Let us start by busting a popular mainstream myth that the distress signal SOS stands for ‘Save our Souls’, as in really SOS, actually, stands for…nothing at all.
It is simply a continuous Morse code string of three dots, three dashes, and three dots all run together with no spaces or full stops (…—…), and it is, by far, not the first radio telegraphic distress code in use. At the beginning of the 20th century, when ships were getting equipped with wireless radio machines, different organisations and countries had their own distress signals.
For example, the U.S. Navy used NC, the Italians recommended the use of SSSDDD to signal an emergency, the main manufacturer of ship telegraph equipment, the Marconi Company, used CQD (derived from the earlier CQ code, used by telegraphers to address all stations at once); whereas the German Regulations for the Control of Spark Telegraphy of 1905 mandated that all German operators use SOE for all inquiry calls and SOS for distress, as recorded by The Electrician, on May 5, 1905: “German Regulations for the Control of Spark Telegraphy” which stated: “…—…, “Distress” signal (Notzeichen). This is to be repeated by a ship in distress until all other stations have stopped working.”
In 1906, at the second International Radiotelegraphic Convention in Berlin, the German SOS was chosen as the international distress signal, and went into effect on July 1, 1908, to be first recorded in use an year later by the Cunard liner SS Slavonia on July 10, 1909 during a shipwreck off the Azores, Portugal (two steamers went to the rescue after receiving the distress signal), followed by its use on August 11 1909, when the steamer SS Arapahoe broke a propeller off the coast of North Carolina.
Although the use of SOS was officially ratified in 1908 by all nations who met at the Berlin conference, except the United States, where it took some time to adopt the practice, the use of Marconi’s CQD continued for some extra years, especially by British operators, and the first distress call that came from Titanic was a CQD as well, when Captain Smith gave the order to call for help, the radio officer Jack Phillips initially sent out a CQD distress:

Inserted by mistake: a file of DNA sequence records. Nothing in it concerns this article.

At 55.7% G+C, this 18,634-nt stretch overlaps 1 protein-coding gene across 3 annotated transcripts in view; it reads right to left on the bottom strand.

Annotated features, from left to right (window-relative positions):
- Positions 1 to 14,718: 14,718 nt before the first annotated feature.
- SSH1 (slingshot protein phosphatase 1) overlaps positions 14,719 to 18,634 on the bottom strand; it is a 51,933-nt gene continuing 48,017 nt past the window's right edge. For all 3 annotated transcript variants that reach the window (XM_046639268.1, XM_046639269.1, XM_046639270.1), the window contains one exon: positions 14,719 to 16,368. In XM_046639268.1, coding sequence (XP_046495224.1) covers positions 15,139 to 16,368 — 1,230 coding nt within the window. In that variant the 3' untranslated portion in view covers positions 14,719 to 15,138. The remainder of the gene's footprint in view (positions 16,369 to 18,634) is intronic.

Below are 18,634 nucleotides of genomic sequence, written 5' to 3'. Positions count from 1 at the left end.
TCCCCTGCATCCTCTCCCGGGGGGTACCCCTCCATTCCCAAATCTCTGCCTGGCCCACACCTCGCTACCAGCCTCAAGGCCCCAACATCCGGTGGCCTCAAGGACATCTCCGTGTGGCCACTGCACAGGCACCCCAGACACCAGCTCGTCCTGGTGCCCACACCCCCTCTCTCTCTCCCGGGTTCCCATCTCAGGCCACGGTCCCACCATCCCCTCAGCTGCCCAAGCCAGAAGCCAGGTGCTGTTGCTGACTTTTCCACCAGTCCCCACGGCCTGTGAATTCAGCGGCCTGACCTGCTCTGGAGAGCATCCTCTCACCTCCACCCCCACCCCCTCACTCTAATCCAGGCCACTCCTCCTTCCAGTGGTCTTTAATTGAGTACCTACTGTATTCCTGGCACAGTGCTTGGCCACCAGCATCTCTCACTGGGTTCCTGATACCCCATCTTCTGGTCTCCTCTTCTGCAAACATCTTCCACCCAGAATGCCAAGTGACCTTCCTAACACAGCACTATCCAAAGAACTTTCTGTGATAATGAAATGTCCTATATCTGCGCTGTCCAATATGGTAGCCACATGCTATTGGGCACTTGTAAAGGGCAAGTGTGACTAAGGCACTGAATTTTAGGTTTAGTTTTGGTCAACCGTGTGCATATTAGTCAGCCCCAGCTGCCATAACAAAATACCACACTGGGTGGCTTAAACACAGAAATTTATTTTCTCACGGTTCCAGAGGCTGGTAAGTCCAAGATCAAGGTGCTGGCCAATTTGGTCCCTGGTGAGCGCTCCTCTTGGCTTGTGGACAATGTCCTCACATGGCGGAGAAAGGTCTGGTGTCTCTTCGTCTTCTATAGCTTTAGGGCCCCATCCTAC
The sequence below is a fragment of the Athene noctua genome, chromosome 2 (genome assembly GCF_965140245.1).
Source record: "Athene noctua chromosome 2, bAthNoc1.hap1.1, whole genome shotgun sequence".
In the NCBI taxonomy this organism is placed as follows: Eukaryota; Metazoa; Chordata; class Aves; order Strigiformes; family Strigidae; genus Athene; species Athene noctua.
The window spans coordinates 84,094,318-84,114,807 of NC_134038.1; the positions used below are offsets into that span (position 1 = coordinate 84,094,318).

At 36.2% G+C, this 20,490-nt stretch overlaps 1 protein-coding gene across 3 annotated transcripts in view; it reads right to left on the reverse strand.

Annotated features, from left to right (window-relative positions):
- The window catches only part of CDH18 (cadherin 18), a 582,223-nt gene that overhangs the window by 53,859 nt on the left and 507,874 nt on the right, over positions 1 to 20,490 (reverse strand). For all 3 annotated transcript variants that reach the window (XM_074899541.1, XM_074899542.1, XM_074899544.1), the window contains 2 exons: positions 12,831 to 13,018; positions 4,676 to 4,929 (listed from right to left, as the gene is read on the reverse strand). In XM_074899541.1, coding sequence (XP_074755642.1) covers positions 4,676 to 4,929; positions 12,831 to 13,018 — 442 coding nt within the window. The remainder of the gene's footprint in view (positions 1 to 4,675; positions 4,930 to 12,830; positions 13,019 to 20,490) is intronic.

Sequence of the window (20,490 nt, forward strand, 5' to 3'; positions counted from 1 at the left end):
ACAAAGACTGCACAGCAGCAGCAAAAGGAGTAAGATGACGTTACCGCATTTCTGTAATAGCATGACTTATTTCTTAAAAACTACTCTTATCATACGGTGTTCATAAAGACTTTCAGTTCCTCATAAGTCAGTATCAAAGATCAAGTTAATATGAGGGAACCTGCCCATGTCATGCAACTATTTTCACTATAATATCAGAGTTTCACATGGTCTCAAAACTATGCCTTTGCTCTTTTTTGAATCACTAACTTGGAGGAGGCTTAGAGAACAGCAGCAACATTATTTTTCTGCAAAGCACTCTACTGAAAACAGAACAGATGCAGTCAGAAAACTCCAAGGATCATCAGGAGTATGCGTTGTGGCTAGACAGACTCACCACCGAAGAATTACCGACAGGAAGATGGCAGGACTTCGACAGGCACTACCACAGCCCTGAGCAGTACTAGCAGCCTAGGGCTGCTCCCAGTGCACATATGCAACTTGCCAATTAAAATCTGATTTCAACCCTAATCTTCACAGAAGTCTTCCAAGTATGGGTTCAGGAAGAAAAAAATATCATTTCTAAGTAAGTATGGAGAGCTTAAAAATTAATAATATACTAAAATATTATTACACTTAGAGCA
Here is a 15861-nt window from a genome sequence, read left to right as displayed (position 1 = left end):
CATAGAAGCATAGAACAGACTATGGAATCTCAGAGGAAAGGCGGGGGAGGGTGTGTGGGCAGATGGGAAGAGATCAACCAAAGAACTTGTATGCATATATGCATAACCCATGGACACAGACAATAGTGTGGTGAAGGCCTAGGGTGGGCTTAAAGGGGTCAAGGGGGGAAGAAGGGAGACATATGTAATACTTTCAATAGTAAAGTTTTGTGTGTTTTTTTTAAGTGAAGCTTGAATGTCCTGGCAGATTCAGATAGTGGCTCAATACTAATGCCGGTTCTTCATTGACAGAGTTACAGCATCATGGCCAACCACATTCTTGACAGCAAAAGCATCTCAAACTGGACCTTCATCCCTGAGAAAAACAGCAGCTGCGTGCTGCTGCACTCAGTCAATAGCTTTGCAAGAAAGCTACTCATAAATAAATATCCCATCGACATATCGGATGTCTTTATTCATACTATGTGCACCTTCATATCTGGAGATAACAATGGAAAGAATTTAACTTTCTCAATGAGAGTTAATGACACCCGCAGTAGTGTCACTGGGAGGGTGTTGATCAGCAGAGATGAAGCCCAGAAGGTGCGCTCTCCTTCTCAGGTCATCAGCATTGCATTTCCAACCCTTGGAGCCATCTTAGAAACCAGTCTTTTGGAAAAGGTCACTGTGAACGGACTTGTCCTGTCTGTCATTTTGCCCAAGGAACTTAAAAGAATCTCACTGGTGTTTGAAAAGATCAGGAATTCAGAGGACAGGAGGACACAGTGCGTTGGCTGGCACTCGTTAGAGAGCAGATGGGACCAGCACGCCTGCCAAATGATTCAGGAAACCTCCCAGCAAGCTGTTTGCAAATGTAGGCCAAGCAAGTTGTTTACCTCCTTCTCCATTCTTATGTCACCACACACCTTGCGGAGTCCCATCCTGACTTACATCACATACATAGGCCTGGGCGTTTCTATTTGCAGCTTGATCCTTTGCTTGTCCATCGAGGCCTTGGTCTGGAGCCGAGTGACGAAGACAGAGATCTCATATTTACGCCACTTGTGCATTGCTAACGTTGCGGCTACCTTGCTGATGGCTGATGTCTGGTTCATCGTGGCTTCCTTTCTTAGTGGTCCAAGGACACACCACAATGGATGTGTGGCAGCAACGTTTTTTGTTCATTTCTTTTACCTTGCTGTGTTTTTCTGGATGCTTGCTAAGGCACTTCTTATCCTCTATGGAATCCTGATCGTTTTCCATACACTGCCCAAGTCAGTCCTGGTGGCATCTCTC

12.15 a.m., 15 April 1912, R.M.S. Titanic to Any Ship: “CQD Titanic 41.44 N 50.24 W”
to some minutes later include SOS as well
12.17 a.m., 15 April 1912, R.M.S. Titanic to Any Ship: “CQD CQD SOS Titanic Position 41.44 N 50.24 W. Require immediate assistance. Come at once. We struck an iceberg. Sinking”
where, ironically, the other radio officer, Harold Bride, jokingly suggested that it may be his last chance to use the new distress call.
Harold Bride was among the survivors, to publish his exclusive story Thrilling Story by Titanic’s Surviving Wireless Man and to testify in the American and British inquiries into the Titanic disaster, where a report from the American inquiries recorded a provided explanation of the meanings behind the two most popular distress codes: “The Attorney-General explained that the signal C.Q.D. meant ‘Come quick, danger’, and that this had now been substituted for S.O.S. ‘Save our souls’, followed by Harold’s rebuttal, who stated that the distress signal is not made out of the first letters of three words but is merely a code.
To later Marconi testify for the same, and the Marconi Yearbook of Wireless Telegraphy and Telephony from 1918 to clearly state out that: “This signal [SOS] was adopted simply on account of its easy radiation and its unmistakable character. There is no special signification in the letter themselves.”